Mini-Study: 357 Strength matches Density Strength in Strength Improvement; Outperforms for Endurance

By Rob Shaul, Founder

BLUF

MTI’s 357 Strength progression methodology matched MTI’s Density Strength progression in strength gains, and in a cycle that paired strength training with endurance, outperformed in endurance performance.

 

Background and Study Design

We conducted a 3.5-week Mini-Study using remote lab rats to test the effectiveness of MTI’s 357 Strength progression to MTI’s Density Progression.

One group of remote Lab Rats completed the study in January, 2021 and their results were compared to a similar study on Density Strength conducted previously.

357 Strength combines the proven strength training methodology we’ve developed at MTI, with the hormonal “flush” theory experienced by CrossFitters. Heavy strength is followed by complementary, short, intense, work capacity efforts designed to follow up the max effort, central nervous system-focused strength training with a complementary hormonal flush.

The key to 357 Strength is the complementary work capacity effort. Varying in duration from 3 minutes, 5 minutes, to 7 minutes, these work caps utilize the same exercises conducted in the strength portion to create a “hormonal flush.”  This shocks the body to overcompensate during recovery, resulting in greater gains than if the exercises were completed in the same volume, but with less intensity.

357 Strength is one of our most successful strength training programs, and also one of our most fun. However, we’ve never formally tested our 357 Strength theory until now.

This study piggybacked on another mini-study we completed in the Fall of 2019 which compared MTI’s Density Strength and Super Squat Strength methodologies. That study found that Density Strength leads to greater strength gains.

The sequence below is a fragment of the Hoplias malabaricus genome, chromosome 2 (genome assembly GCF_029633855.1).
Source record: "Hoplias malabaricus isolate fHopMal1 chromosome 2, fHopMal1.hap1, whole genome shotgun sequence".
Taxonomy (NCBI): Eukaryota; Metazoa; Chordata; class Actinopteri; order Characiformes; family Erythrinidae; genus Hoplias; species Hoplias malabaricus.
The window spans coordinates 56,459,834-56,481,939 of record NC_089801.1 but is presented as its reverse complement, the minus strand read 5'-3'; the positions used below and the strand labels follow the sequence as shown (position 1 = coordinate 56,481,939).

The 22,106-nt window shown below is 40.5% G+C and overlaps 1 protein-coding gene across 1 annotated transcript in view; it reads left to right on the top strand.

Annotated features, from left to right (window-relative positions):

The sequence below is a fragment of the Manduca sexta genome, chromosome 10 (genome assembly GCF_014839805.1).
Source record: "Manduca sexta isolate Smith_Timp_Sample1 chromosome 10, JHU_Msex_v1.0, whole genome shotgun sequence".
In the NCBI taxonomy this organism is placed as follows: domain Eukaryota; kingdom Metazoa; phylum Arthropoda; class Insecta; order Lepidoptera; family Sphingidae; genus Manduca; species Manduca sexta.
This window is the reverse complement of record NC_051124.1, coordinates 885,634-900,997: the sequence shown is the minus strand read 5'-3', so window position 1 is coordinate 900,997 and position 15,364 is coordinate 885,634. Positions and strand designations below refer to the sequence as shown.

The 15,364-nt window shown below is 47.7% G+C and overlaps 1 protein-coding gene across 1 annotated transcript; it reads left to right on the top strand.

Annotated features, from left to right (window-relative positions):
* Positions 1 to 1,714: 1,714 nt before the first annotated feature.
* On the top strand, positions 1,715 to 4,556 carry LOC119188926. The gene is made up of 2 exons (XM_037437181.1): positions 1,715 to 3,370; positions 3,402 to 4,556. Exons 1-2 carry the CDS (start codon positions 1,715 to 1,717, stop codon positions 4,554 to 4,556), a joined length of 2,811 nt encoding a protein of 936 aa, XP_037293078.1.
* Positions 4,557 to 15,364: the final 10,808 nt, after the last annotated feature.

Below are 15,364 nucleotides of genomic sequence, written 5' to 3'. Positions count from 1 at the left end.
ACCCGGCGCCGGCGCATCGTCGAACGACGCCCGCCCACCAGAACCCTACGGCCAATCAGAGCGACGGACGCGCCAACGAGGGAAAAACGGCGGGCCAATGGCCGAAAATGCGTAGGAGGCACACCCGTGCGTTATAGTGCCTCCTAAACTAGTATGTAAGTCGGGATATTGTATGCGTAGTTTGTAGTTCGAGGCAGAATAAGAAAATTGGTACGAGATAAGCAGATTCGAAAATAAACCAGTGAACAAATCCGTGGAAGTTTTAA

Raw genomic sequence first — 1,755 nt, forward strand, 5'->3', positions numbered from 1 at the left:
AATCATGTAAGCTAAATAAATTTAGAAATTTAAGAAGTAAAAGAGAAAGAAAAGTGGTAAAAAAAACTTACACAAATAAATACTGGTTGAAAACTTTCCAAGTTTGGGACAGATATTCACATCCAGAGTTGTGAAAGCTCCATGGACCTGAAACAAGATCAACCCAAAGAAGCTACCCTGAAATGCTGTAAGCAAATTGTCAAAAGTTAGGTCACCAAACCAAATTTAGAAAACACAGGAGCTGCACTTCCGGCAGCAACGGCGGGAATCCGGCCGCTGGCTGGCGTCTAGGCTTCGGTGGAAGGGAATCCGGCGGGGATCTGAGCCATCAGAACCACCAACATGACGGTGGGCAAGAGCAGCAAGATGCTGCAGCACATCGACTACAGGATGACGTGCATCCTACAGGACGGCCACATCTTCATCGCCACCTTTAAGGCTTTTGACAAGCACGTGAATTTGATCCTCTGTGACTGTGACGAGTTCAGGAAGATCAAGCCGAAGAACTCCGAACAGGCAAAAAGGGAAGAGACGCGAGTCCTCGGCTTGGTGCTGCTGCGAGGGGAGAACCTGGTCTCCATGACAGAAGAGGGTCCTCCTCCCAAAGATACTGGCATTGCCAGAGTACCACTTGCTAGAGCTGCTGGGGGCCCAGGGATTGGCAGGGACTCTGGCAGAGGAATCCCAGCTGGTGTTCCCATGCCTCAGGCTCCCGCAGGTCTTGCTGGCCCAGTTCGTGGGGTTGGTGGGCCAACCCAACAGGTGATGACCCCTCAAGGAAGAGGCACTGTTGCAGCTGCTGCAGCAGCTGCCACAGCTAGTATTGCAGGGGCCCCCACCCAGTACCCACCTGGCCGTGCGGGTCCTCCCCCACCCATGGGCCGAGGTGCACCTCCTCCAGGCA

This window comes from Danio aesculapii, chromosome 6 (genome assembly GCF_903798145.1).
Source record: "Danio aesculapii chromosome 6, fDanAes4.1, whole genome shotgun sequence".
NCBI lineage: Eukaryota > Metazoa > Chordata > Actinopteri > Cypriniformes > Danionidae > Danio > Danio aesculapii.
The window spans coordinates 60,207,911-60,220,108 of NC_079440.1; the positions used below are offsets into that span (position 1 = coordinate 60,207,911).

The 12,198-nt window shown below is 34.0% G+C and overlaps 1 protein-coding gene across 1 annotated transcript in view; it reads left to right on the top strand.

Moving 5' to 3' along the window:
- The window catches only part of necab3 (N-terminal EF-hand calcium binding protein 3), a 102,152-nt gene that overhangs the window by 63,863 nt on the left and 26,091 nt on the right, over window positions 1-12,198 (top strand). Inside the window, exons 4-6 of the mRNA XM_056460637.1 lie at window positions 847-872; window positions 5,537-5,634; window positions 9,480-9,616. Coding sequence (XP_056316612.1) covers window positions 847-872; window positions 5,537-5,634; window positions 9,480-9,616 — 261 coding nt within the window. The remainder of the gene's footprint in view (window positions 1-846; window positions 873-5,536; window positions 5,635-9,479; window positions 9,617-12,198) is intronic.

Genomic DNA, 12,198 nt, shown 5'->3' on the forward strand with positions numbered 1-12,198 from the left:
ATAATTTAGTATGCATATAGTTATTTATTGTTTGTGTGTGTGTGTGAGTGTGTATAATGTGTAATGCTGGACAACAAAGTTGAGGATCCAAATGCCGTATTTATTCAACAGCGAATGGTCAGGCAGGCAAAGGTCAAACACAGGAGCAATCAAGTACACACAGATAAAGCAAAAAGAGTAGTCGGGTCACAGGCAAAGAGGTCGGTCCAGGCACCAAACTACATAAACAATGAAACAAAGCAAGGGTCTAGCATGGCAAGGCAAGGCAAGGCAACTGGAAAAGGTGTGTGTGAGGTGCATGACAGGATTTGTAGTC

This study deployed the same Density Strength programming as the 2019 study, with one change. The Monday, Wednesday and Friday strength work was be followed by a 3-7 minute short, intense work capacity effort deploying the same muscles and movement patterns and designed to create the hormonal “flush” – turning this programming into 357 Strength.

All lab rats will completed the same, 5-day/week programming. Strength programming was built around a 1 Repetition Maximum Back Squat, Bench Press, and Hinge Lift. In addition to strength work, the lab rats complete a 1.5 mile run assessment and follow-on 800m interval repeats. Below was the weekly schedule:

  • Monday: 357 Strength
  • Tuesday: 1.5 Mile Run Assessment or 800m Interval Repeats
  • Wednesday: 357 Strength
  • Thursday: 800m Interval Repeats
  • Friday: 357 Strength

Results and Discussion

A total of 19 individuals completed the entire training 3.5 week cycle. Below are the individual lab rat results.

Below is a comparison to the 357 Strength improvements and the Density Strength improvements from the 2019 Mini Study:

The minor differences in Strength improvements for the individual exercises between Density and 357 Strength are not significant enough to discern a winner.

The significantly greater improvement in the 357 Strength lab rats’, 1.5 run assessment is surprising. The only difference between the two cycles was the 3-7 minute, primarily bodyweight, work capacity effort each Monday, Wednesday and Friday in the 357 Strength study.

The “hormonal flush” theory did not pan out in the strength improvement results. However, it seems this minor addition of short, threshold work capacity did not hurt strength gains and seemed to “juice” the endurance performance of the training plan.

From a programming perspective, especially in terms of improving multiple fitness attributes across a single training cycle, knowing that short work capacity transfers to endurance as demonstrated in this study, is significant.

Next Steps?

The study results do not show that short, complementary, work capacity efforts following strength training increased strength gains. However, the results hint that short, work capacity efforts can lead to significantly increased gains in endurance when combined with regular, MTI mode-specific endurance programming.

This could lead to programming changes at MTI.

Two plans, in particular, Big 3 + 5-Mile Training Plan and the Big 3 + 2-Mile Training Plan are ripe for the addition of short work capacity efforts following strength to improve/enhance the endurance increase/training in the plan.

As well, a potential study in the future would be to include short, work capacity efforts in endurance-focused plans. It’s possible these short efforts would minimally impact recovery and fatigue, yet could improve endurance improvement.

Look for a mini-study analyzing this idea in the future.

 

Questions? Email rob@mtntactical.com
Comments? Please comment below.

 


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